The office door opens as two men walk in. Terry stands to leave. "Well I should get going now."

I stand; Terry turns back to face me. "Every day I start my day with devotions and when I pray I ask God to make me a blessing to someone." Tears flow, he does not wipe them away. "Today, you have been a blessing to me. Thank you."

Walking around my desk, I give Terry a hug. "No Terry, today you were a blessing to me." He walks out the door.

Wiping the tears from my eyes, I sit at my desk in silence as I watch him drive away. There are words that move you and there are words that can stir your very soul. My soul stirs within me making me aware it is God who spoke today.

I approach the throne with fear and trembling steeped in tremendous peace. I am sitting in a seat of uneasiness as it is a seat of correction. What is God trying to tell me? Of this I am uncertain, yet I know it is loving. Most certainly I am convinced that God spoke to me today and He did so through a man named Terry.

Monday, July 23, 2012

Trails, Snakes and Vacation

The sun is hot, the humidity bearable; even for a moss-encrusted Washingtonian like me.   I could feel the wetness of our summer back home drying out as I ran the trail in central Oregon.   Sunshine feeling good on my skin.

Standing at the top of the switchbacks, I pause to look at the vista before me.  A few homes carve themselves into the cliff’s rock, which stand above the Deschutes River.  I leave the top of the canyon and make my way down.  The high desert sand and rock feel different under my feet.  Several hundred feet later I am running alongside the river.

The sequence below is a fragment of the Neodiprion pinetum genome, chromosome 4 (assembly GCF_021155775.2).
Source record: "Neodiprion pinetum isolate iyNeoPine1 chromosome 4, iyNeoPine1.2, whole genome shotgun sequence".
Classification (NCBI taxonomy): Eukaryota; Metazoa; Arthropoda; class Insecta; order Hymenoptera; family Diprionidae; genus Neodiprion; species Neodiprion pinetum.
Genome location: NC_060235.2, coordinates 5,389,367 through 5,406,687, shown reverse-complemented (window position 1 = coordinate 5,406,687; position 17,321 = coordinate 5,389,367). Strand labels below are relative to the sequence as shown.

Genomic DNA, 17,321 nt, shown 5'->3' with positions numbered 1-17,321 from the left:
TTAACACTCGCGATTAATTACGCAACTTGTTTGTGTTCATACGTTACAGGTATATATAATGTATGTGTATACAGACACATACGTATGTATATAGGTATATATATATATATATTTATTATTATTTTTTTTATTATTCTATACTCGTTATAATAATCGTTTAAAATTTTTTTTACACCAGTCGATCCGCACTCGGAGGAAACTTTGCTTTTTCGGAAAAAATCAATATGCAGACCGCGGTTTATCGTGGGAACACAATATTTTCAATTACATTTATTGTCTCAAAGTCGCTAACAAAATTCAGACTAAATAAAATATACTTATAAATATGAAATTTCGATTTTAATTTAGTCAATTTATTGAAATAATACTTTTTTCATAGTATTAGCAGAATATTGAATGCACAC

Squiggle lines in the dusty trail tell me snakes are part of the landscape.  Grateful the early morning is too cool for the rattlers to be sun bathing, I thank God and ask Him to keep the snakes hidden.  A quail stares at me as I run by.   River water falls over large boulders changing the sound of peacefulness. 

The trail no longer drops and the lazy current of the Deschutes returns.  A deer nibbles on the leaves from a low laying branch of a tree.   He doesn’t move as I run by despite me coming within 3 feet of it.   Majestic.

3000 feet of elevation makes my body struggle to breathe.  Leaving the river I must make my way out of the canyon.  The trail’s steep climb, mixed with the elevation, burn my lungs as I try and run up the trail.  The craziness of running this portion sinks in and I walk my way to the top.  A startled jackrabbit takes off at a speed that makes me jealous.

A bike path waits for me once the trail meets the road.  I follow it across the highway to the backside of a golf resort nestled in a rather tall butte.  Once I reach the top, I turn around to capture the view.  The rising sun glistens on the city below.  It’s beauty is breath-taking.